Fighting climate change will be much more difficult and expensive if we do not incorporate nuclear power into our strategy, a new study from MIT suggests.
Despite several decades in rapid growth, recent investments in nuclear power have begun to stall amid concerns of cost and safety.
Today, the low-carbon energy source makes up a meagre 5 percent of the world’s primary energy production, supplying just 11 percent of global electricity.
With the challenges of climate change nipping at our heels, the authors of the new study argue that now is the time to take a fresh look at the controversial low-carbon technology.
The need for fast and drastic reduction in global carbon emissions is made even more difficult when governments must also ensure the expansion of energy access to billions of people. The conundrum has left us little other choice.
While the study does not propose abandoning other low- or zero-carbon solutions, it does suggest throwing nuclear energy into the mix – at least until the potential of those new technologies can be fully realised.
“Our analysis demonstrates that realising nuclear energy’s potential is essential to achieving a deeply decarbonised energy future in many regions of the world,” says co-author Jacopo Buongiorno, an expert in reactor safety and design at MIT.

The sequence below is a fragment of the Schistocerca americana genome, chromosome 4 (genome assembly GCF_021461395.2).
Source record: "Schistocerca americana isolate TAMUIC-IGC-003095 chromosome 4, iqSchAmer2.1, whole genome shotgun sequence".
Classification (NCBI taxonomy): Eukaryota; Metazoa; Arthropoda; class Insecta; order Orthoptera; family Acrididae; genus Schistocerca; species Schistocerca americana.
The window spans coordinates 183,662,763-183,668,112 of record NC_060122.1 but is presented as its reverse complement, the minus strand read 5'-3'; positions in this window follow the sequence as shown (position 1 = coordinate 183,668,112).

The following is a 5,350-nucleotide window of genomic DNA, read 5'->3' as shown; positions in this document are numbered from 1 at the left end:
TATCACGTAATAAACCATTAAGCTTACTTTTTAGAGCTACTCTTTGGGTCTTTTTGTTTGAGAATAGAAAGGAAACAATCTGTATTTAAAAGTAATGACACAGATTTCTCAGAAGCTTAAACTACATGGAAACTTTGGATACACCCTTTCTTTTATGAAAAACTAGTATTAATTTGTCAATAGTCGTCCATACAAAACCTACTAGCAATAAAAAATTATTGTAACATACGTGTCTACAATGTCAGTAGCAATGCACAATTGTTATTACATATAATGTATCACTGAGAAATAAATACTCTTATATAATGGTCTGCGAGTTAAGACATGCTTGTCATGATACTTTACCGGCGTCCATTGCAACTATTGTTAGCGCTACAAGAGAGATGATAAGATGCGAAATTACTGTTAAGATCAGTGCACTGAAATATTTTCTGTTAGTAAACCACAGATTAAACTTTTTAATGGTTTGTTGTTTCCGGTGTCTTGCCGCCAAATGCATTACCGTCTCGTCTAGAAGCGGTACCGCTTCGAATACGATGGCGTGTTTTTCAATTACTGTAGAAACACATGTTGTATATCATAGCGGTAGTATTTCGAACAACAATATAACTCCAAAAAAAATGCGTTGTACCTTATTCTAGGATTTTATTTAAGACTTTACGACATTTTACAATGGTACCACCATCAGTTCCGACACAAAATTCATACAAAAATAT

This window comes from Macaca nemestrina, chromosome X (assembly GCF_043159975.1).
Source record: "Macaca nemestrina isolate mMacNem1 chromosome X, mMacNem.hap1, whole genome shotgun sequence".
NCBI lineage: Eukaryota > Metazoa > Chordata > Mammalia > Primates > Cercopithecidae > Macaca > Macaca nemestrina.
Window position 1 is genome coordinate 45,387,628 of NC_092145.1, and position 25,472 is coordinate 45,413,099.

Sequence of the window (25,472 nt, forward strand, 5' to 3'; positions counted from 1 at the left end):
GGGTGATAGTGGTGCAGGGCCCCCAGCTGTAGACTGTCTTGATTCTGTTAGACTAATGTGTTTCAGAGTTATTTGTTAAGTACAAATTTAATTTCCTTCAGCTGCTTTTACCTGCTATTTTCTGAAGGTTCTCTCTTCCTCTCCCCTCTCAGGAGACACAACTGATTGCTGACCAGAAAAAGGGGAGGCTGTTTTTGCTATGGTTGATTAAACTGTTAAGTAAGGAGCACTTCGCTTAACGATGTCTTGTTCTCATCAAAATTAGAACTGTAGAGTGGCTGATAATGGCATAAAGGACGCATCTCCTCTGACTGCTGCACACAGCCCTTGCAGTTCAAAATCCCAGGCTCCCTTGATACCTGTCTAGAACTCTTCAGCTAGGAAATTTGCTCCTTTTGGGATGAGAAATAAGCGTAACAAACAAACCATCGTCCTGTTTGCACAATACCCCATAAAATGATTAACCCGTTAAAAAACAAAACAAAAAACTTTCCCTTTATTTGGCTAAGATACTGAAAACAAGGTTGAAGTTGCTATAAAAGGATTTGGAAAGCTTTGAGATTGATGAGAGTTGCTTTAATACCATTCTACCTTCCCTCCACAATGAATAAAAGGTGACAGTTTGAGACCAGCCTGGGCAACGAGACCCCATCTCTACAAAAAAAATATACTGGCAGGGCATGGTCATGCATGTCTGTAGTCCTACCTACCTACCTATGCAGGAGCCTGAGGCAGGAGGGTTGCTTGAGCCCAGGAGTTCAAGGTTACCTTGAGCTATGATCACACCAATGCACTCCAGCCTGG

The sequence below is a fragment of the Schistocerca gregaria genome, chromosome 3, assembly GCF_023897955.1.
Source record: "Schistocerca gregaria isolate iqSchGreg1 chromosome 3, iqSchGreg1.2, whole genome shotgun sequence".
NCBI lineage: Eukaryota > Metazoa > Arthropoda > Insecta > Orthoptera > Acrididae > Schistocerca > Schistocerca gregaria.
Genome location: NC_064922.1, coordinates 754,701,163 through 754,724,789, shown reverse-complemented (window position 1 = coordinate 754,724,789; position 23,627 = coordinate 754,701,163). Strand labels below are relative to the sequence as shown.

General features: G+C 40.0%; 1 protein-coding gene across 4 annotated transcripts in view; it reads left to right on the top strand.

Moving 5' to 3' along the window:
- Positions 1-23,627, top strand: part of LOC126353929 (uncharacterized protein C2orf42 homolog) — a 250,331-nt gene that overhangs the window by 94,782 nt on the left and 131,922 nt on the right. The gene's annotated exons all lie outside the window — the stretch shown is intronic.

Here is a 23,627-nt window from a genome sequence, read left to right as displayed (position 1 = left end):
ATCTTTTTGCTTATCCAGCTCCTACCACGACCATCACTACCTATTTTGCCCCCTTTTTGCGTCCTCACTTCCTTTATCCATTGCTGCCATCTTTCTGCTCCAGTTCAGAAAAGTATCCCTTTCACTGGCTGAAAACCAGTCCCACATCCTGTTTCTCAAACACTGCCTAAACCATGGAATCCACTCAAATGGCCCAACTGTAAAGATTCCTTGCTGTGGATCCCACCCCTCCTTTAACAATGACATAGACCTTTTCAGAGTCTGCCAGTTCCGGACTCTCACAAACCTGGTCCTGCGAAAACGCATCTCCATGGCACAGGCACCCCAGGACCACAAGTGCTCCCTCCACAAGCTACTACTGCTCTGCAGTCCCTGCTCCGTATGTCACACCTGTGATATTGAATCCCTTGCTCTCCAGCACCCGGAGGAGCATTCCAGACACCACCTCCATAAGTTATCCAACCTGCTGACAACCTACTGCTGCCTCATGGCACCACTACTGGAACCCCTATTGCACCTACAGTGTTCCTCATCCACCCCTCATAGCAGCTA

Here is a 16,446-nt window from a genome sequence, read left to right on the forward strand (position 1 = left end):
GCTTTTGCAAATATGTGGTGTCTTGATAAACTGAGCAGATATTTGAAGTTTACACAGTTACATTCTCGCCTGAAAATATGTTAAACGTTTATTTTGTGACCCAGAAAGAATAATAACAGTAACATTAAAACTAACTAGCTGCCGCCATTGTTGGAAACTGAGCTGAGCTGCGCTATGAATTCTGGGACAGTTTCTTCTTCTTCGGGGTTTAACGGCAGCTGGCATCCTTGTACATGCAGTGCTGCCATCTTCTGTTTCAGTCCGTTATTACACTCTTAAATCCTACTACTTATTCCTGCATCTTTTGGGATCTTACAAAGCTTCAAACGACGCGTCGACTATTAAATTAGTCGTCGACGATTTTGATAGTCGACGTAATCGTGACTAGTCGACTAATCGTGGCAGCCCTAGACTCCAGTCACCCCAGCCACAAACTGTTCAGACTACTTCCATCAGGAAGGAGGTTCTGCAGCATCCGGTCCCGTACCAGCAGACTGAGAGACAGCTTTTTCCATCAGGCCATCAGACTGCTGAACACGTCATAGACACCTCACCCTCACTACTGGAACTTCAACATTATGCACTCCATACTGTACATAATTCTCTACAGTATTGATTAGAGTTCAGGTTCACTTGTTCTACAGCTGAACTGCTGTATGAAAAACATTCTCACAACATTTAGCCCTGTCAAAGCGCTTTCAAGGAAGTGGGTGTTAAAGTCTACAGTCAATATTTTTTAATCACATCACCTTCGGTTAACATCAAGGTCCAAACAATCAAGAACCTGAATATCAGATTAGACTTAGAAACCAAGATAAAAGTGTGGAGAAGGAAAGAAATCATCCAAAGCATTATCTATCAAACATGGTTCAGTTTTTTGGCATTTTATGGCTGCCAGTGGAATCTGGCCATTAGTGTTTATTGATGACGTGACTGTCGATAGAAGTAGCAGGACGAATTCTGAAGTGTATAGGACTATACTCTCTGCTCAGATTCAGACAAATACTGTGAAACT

The comprehensive study, which follows up on two similar reports from 2003 and 2009, examines the current state of nuclear power in both the US and on an international scale.
While countries may have different social, political and cultural differences, the authors say the fundamental basis for assessing the costs and risks of nuclear energy are “fairly uniform“.
The findings suggest that “as of today and for decades to come, the main value of nuclear energy lies in its potential contribution to decarbonising the power sector”.
When it comes to the electricity sector, nuclear energy could have a huge impact. By mid century, electricity consumption is set to nearly double, shooting up by 45 percent.
Renewables can only take on so much of that demand. By 2050, wind, solar and battery storage are estimated to supply just half the world’s electricity.
If nuclear energy is excluded as another low-carbon solution, the findings reveal that it could cause the average cost of electricity to escalate dramatically around the world.
In a cruel catch-22, the high cost of safe nuclear power was found to be the biggest barrier for its continued expansion.
“New nuclear plants are not a profitable investment in the United States and Western Europe today,” the study concludes.
“The capital cost of building these plants is too high”.
Unless the price of this technology can somehow be reduced, nuclear energy will not be able to play a significant role in the future.
It’s up to the world’s governments to decide how to achieve this practically, but the research does offer several evidence-based suggestions – none of which condone a reduction in safety protocols. In fact, many of these suggestions balance improved safety regulations with low-cost alternatives.